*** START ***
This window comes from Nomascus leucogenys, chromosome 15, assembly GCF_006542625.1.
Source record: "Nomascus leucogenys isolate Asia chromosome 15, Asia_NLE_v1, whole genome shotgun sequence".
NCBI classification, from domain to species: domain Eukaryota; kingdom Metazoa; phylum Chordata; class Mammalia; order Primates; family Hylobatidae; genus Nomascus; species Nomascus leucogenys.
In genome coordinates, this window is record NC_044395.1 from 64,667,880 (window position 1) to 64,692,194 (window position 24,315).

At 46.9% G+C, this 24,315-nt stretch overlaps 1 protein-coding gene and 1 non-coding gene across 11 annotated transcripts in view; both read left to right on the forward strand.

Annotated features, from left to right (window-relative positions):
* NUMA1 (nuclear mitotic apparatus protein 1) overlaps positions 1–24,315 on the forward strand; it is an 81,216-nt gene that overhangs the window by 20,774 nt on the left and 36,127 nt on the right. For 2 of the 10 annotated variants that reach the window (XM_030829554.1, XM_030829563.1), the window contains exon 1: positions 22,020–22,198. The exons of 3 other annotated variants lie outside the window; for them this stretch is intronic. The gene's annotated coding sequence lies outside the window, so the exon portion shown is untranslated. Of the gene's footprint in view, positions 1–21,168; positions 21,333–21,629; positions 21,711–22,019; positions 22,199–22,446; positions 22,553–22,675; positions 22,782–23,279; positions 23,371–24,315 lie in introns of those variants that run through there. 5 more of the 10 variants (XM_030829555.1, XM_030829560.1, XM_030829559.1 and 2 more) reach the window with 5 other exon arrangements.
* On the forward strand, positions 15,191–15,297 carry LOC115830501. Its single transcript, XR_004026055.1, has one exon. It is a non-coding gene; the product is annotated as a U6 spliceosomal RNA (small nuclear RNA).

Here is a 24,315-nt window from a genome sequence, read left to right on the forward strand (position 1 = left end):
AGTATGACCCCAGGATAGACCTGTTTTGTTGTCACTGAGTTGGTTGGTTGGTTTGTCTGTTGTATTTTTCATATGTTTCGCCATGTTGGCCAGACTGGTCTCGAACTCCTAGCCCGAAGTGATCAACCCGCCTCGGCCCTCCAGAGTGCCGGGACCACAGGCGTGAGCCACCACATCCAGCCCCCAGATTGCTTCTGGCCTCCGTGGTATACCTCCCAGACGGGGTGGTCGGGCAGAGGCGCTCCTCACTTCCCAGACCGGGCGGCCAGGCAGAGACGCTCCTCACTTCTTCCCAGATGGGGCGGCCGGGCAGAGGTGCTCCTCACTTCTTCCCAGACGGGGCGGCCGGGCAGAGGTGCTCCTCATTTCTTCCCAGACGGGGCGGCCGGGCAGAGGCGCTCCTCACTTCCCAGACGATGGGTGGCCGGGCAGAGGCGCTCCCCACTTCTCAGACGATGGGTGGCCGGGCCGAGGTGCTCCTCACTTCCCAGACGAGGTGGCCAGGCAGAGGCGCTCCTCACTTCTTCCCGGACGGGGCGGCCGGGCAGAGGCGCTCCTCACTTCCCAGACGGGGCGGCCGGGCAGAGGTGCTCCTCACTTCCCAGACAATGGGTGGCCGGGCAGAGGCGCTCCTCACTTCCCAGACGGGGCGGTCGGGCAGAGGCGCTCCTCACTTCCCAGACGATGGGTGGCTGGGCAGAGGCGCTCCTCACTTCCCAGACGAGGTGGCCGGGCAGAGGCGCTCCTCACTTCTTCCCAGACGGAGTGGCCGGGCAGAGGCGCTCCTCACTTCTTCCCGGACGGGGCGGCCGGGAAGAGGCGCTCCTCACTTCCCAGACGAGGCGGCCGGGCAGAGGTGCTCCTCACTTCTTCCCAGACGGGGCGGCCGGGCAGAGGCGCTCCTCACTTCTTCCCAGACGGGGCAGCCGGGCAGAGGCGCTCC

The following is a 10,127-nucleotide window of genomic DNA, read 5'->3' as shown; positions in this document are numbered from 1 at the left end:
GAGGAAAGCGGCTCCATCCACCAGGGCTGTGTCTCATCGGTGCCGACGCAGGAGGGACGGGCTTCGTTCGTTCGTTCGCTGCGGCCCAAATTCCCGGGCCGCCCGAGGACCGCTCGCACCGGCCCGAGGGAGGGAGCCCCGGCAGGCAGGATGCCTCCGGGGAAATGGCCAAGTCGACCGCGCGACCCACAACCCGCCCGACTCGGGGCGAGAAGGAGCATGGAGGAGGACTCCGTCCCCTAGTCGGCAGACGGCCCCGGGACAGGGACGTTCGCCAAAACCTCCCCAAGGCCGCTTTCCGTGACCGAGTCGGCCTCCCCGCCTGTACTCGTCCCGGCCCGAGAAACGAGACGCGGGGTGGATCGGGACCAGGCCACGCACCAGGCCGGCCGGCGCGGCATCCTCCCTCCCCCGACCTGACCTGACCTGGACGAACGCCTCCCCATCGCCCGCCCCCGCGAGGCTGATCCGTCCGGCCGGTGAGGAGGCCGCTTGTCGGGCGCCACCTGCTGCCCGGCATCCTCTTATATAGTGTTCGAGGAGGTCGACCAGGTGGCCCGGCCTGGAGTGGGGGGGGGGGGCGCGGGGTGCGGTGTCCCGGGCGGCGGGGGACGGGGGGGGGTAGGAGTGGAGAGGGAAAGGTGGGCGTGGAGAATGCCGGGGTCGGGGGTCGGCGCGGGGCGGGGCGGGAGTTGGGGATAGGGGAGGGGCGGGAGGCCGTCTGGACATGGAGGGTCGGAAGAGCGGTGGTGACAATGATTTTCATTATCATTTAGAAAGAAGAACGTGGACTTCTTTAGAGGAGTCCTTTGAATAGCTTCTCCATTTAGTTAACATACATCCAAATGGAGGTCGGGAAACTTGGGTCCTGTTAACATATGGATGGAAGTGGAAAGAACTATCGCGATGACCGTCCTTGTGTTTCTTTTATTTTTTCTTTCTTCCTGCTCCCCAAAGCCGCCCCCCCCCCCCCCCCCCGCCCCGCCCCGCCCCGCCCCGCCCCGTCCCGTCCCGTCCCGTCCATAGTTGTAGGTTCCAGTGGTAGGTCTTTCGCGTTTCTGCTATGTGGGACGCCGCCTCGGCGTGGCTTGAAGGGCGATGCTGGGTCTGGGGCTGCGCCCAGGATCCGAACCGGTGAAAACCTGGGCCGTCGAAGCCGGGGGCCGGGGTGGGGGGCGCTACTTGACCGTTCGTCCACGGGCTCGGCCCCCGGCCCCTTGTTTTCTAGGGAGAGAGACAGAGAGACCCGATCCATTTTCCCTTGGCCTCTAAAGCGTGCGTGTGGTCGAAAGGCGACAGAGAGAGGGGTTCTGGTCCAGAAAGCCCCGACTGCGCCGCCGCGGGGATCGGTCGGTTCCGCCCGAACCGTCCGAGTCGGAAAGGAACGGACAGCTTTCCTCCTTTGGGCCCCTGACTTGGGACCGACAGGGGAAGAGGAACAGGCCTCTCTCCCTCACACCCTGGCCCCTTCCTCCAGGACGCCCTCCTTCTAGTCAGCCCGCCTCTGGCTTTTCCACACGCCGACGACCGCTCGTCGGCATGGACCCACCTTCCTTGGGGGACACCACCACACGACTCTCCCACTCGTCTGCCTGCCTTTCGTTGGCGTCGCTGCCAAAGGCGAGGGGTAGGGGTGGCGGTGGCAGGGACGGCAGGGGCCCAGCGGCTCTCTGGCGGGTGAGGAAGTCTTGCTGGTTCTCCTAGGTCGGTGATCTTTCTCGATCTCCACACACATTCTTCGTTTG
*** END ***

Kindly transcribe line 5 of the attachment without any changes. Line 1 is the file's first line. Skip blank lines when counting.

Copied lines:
At 46.9% G+C, this 24,315-nt stretch overlaps 1 protein-coding gene and 1 non-coding gene across 11 annotated transcripts in view; both read left to right on the forward strand.